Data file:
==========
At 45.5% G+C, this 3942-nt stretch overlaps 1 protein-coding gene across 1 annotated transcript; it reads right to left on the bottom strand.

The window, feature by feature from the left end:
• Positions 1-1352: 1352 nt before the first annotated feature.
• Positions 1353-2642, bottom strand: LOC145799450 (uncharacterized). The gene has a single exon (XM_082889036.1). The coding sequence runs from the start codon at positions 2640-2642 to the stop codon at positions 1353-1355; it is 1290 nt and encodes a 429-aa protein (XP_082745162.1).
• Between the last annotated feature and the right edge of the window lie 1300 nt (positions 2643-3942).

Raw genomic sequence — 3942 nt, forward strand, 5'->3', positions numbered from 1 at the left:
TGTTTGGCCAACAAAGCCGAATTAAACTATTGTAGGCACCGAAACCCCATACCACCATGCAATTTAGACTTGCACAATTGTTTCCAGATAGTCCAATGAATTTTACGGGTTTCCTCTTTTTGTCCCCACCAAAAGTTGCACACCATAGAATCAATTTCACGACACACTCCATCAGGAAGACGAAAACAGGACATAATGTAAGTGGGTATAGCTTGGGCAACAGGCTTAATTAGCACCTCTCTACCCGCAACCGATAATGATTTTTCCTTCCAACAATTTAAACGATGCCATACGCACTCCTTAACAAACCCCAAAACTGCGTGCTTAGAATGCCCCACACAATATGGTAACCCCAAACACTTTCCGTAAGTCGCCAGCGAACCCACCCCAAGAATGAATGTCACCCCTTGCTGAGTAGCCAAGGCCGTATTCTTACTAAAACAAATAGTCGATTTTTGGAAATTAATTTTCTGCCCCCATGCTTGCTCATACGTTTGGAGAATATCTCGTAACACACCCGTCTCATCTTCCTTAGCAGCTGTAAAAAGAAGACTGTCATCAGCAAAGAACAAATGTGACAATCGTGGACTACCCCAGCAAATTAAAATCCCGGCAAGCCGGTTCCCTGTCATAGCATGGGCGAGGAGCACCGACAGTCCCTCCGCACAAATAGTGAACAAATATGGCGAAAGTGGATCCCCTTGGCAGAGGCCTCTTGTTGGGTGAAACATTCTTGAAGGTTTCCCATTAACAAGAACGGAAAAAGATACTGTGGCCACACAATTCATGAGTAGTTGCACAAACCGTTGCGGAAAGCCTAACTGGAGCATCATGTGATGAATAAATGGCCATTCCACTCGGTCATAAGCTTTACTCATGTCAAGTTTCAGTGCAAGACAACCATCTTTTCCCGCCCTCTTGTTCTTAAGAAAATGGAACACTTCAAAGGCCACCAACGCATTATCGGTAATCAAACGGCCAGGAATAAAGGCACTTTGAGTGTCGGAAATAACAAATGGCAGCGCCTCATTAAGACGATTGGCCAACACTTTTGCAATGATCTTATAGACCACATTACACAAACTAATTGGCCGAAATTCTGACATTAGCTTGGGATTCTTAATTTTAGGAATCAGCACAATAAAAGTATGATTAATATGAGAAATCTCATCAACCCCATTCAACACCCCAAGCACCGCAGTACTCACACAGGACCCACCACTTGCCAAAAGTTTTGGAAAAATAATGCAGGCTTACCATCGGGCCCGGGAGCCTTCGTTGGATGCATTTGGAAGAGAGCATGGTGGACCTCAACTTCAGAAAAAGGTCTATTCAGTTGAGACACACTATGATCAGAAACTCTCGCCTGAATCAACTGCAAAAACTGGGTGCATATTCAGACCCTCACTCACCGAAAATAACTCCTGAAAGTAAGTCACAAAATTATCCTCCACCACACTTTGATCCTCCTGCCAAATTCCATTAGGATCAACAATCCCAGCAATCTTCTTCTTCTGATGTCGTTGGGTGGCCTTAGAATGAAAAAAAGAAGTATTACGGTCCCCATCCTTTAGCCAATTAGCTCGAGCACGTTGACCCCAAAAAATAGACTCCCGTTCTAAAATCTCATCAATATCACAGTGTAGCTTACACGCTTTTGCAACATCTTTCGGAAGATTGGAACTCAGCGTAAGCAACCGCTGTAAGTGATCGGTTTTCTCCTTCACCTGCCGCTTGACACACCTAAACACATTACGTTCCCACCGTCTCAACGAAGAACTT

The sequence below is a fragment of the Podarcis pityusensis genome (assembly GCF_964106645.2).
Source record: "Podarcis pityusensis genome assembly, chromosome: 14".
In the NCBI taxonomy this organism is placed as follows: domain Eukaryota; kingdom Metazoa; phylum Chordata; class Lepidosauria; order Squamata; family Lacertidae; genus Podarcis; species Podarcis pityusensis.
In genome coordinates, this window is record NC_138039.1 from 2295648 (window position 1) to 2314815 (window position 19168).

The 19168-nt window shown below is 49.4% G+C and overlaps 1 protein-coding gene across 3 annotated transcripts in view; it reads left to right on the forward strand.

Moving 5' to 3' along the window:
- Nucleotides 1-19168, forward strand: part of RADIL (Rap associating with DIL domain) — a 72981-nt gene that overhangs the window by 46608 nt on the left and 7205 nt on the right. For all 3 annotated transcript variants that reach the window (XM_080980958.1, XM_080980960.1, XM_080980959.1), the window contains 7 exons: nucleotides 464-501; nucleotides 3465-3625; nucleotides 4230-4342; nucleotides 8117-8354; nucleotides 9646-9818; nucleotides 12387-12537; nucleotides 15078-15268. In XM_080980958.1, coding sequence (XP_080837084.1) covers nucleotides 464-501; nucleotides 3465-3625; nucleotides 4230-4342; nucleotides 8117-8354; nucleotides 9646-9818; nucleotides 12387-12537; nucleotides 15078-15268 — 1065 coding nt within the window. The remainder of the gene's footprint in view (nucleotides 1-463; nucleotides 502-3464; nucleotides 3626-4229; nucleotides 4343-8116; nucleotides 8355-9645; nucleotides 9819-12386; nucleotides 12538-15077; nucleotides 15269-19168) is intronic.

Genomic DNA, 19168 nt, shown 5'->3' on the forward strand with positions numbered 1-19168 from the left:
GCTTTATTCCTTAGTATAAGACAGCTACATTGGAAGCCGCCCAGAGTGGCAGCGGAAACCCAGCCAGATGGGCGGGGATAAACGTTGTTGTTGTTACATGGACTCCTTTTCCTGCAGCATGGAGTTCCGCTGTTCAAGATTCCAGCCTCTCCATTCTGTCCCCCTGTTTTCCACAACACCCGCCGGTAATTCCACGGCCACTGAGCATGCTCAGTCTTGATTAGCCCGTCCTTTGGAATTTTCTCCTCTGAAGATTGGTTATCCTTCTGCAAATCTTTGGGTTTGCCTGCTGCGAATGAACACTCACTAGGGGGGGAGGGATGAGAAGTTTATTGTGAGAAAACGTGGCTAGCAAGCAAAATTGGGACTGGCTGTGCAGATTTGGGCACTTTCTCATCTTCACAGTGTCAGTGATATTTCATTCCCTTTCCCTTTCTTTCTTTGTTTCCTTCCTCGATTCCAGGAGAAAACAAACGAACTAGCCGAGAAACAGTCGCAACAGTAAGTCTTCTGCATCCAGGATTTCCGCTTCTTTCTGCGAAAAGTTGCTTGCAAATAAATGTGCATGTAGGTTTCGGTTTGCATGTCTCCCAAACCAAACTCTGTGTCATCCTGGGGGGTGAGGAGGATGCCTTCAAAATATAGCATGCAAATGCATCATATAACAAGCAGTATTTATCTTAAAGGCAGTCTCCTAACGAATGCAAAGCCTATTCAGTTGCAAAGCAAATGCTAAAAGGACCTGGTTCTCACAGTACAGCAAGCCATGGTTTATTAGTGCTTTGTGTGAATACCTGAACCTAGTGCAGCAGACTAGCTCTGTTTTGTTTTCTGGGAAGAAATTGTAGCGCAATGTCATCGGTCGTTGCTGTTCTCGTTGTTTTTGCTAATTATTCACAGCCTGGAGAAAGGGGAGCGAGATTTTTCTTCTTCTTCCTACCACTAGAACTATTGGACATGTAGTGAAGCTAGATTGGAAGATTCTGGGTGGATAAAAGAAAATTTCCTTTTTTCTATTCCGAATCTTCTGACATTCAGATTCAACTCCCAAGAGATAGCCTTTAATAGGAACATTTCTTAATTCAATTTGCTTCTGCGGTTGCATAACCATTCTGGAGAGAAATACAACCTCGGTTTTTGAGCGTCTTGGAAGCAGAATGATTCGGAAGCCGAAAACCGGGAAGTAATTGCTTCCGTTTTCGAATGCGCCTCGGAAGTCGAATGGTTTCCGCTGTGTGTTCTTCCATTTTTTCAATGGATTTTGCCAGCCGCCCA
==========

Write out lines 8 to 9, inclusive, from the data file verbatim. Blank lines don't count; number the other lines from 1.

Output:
The sequence below is a fragment of the Podarcis pityusensis genome (assembly GCF_964106645.2).
Source record: "Podarcis pityusensis genome assembly, chromosome: 14".